Can there be a role for existing jeepney drivers in this? Is it possible to organise them into cooperatives where they continue to drive as salaried employees but have a stake in the business? In metro Manila alone, there are 60,000 jeepneys. Let’s say they work on 2 shifts, that gives a total of 120,000 jeepney drivers. Supposing they each contribute php5,000, an affordable sum, that should provide a total of php600 million seed capital which is a fairly strong base to work on. The govt can help to arrange bank financing for the acquisition of the fleet of new jeepneys. Break them up into 3 or 4 cooperatives to provide competition which can drive the industry forward.
The govt proposal also failed to understand that the jeepney is a ticketless cash business. A one-man-operated salaried driver and a ticketless cash fare is a bad business proposition. There are, however, low cost solutions, such as tamper-proof coin boxes next to the driver (requires passengers to have exact fares ready). There are also coin machines that print tiny tickets. These are operational problems that a professionalised entity operator can address.
Jeepney drivers’ equity participation may take away the understandable emotion against the upgrade proposal.
Critical question — Is the upgrade viable?
While upgrading jeepney services is good, the question on the public’s mind is, will it lead to upward revision of fares? Coming at a time when inflation is beginning to bite, a fare increase will have a political cost and provoke social unrest. It boils down to whether or not the upgrade is viable.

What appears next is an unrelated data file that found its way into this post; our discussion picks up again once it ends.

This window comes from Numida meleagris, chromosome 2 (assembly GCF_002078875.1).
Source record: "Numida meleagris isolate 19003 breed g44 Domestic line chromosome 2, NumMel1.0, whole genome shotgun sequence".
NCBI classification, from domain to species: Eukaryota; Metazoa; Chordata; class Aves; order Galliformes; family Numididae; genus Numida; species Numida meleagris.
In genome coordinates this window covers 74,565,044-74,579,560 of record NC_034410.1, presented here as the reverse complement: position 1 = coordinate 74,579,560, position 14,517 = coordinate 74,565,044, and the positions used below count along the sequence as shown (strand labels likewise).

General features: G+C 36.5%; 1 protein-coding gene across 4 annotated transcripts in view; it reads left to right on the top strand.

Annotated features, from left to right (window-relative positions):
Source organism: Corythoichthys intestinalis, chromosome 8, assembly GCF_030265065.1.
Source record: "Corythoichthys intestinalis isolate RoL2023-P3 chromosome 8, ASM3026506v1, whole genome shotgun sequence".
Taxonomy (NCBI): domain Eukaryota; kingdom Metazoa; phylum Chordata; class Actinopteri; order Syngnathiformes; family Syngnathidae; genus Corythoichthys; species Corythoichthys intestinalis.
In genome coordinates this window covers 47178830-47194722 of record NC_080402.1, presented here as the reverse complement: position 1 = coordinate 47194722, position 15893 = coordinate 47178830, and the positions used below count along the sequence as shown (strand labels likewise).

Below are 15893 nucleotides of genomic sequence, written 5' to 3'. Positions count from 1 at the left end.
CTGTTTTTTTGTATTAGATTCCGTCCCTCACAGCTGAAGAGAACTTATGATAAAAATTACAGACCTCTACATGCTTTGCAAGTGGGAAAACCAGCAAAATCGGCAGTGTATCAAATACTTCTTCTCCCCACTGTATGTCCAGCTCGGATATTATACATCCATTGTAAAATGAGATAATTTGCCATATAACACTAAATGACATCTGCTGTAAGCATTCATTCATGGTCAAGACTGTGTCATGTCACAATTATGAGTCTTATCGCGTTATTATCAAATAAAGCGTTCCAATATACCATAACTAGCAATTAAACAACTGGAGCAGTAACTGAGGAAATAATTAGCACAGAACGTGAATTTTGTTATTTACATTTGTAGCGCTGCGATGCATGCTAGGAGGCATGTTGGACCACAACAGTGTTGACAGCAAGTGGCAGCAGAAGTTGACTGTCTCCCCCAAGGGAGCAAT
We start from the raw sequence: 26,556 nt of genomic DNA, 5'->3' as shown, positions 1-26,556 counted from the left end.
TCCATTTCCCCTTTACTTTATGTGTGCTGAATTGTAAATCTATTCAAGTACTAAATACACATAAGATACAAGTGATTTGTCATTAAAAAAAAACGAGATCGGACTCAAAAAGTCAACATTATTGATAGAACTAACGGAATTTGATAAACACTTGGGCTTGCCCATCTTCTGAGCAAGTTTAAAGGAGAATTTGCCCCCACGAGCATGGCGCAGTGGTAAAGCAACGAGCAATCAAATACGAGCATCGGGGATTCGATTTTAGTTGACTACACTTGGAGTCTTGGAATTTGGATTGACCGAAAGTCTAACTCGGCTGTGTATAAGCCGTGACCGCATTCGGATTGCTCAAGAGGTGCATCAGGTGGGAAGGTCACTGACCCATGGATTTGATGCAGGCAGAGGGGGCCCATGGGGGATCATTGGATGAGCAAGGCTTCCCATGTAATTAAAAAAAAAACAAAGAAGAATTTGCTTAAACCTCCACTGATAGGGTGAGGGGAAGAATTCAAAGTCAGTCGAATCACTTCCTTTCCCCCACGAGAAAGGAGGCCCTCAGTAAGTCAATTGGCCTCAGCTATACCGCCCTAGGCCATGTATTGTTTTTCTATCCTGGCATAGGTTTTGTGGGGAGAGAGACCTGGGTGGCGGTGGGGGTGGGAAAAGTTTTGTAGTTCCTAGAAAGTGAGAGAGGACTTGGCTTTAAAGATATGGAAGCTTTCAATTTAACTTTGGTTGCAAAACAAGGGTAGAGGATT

The table below is a simple analysis for marginal cash contribution of a jeepney. Corporate costs and tax not considered. This is an interactive table. Do your own ‘what if’ analysis. You may change the variable data in the white cells. Colored cells are formulated. Your changes will not be saved.
The analysis does not seem to indicate the upgrade is financially viable. My data are all educated guesses, and it may well be they are all wrong. Do your own ‘what if’ and see if it makes sense.
The Makati experience
The E-Jeepney Transport Corp has a franchise operating e-jeepneys in Makati. The company has a small fleet of e-jeepneys using salaried employees. They are the first franchise to operate with employee drivers. I have no idea what the salary scale is like. One visible aspect I can see of these jeepneys is the fact that there is no haphazard driving competing for passengers since the motivation for speed is not there. Driver discipline is definitely much better. The capital investments for e-jeepneys are far lower at Php 600,000 each, making it more viable. Their experience is probably worth studying.
If jeepneys are to be phased out, why replace them with more jeepneys? It is going to be a massive project. Why not take the opportunity to replace jeepneys with mini-buses? Too many buses may be a problem for the roads, but mini-buses do not take up larger footprints than jeepneys. Mini-buses have more capacity and they spare passengers from the indignity of the crouching walk.
Whilst the jeepney upgrade is primarily being used to phase out old vehicles with a view to improving safety and reducing pollution, it also tries to reduce traffic congestion by better route planning. However, a major cause for traffic slowing down unnecessarily in Metro Manila is due to jeepneys’ constant lane switching, picking up and droppping off passengers indiscriminately at any point, even less than ten meters apart, and slowing down to prospect people standing by the roads who often are just waiting for someone else. The constant stop-go-stop-go pattern of jeepneys is a major cause of traffic slowing down. Traffic flows will be enhanced simply by killing off these two practices via :
- Having designated jeepney stops on all city streets. Commuters need to bear with a small inconvenience of walking to these stop points. This will avoid the indiscriminate stopping every ten metres or so and the slowing down to prospect for people standing on the streets.
- Strictly observing lane discipline.
The video below demonstrates how silly driver actions are a major cause that impedes the free flow of traffic.